Really. In the grand scheme of things it could have been so much worse. Before I get too far into this post I should say that there are so many different things to say about that. I realized as I was preparing this post that it was getting close to the 5 figure mark in the word count so I’ll get this very brief message out to broach this subject. For a more educated source of information I suggest you visit a resource like Brainline.org or another such source.
Brainline.org’s take on the matter of traumatic brain injuries that fall into the mild category.
I must say this right here. I am incredibly lucky. Yes. In fact I should say that again. I’m incredibly lucky.
I felt awful this summer. I could waste all sorts of e-ink being dramatic about it (and yes, I did but I’ve already deleted it so you don’t have to be afraid to read further) but I’ve never felt that way before. Unlike the bodily harm I thought I’d be able to adjust to, I could not be convinced the problems due to my brain injury would ever improve. And as all the painful stuff came together like a beef stew in a slow cooker I got further and further into a deep and anxious depression. I won’t go into it all here because the damage inventory is tiresome to read. Even for myself and that’s in spite of how it can get me riled up over what I would think was the injustice of it all. So how is it that I can say 5 months down the road that I believe I’m further along on the road to recovery than I ever thought I’d be? I think that answer starts with the finding that my TBI is mild. Oh sure, I have some problems that are going to take a lot longer to resolve. Don’t get me wrong though. Even with a mild brain injury life is different and harder now.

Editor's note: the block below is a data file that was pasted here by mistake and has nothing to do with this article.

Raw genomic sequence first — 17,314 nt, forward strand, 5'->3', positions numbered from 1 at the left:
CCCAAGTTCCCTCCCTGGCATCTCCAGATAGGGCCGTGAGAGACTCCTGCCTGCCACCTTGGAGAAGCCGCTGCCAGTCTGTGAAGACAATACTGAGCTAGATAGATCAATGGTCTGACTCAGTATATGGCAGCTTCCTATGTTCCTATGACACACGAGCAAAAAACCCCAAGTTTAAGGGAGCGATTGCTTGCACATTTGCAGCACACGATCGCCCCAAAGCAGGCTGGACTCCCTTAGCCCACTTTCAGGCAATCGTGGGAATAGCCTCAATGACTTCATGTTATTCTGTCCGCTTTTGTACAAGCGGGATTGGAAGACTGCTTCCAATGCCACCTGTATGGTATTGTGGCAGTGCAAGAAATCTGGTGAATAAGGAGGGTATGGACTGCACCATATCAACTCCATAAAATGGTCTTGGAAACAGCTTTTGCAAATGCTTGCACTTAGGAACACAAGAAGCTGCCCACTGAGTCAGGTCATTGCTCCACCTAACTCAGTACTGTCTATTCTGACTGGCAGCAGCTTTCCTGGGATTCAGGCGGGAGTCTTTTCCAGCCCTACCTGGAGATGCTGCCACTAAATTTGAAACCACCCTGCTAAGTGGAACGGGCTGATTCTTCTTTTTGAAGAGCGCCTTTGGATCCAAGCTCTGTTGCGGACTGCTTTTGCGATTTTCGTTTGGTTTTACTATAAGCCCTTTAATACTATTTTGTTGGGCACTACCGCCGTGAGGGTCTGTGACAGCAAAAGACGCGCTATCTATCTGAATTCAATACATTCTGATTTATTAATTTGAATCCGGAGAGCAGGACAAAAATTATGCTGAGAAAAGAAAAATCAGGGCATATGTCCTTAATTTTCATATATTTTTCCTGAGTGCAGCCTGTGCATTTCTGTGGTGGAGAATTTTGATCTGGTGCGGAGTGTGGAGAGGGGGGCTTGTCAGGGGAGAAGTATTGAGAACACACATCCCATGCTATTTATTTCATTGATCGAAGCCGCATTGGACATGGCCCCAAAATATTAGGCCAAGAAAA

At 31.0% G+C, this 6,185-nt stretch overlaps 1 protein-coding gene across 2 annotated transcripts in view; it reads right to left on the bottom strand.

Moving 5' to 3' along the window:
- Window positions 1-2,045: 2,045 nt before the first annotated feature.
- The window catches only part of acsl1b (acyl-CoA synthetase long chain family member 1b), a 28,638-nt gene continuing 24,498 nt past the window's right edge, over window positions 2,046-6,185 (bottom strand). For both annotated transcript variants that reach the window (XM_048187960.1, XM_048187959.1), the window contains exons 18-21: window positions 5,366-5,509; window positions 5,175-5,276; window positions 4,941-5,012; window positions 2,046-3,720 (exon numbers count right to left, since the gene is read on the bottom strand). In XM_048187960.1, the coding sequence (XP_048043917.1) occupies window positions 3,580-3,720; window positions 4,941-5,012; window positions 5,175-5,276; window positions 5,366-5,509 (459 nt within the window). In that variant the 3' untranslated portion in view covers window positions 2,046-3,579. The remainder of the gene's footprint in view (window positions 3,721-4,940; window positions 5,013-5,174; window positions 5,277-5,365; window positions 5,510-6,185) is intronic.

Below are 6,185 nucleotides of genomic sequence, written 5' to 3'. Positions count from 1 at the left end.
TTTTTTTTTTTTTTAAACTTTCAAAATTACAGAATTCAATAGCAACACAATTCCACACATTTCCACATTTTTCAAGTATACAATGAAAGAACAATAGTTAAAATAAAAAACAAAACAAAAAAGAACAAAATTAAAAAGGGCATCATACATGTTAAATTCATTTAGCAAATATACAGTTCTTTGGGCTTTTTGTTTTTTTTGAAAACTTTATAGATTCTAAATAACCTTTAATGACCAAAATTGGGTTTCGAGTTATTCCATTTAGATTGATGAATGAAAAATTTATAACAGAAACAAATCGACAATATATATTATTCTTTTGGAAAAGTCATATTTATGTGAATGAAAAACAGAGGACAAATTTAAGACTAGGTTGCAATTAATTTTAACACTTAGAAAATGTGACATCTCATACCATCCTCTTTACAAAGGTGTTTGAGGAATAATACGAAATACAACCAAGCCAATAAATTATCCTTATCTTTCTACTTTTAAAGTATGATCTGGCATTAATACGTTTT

ETA: Okay, those last few sentences get confusing but I’ll leave them be, if only to illustrate how I get into muddled thinking even when I’m trying to summarize. I should probably say that my mild TBI is receding and those are welcome sensations. There is a lot more work to do and I hope to continue on a positive trajectory.
“Mild” is a misnomer. While most people recover fully from a mild TBI with rest, many have ongoing effects of he injury for years. So much depends on the mechanism of the injury and factors of the individual. Past history of TBI can impact the recovery from subsequent injuries,
You’re not alone. Keep hope, keep working on the areas that are effected. Things will improve.
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You know, there’s nothing wrong with writing about how TBI effected you. It’s not necessarily drama. It might help people understand TBI more. Just a thought.
Thanks, Lydia. You’re not kidding about it being a misnomer. I’ll keep writing. Don’t worry.
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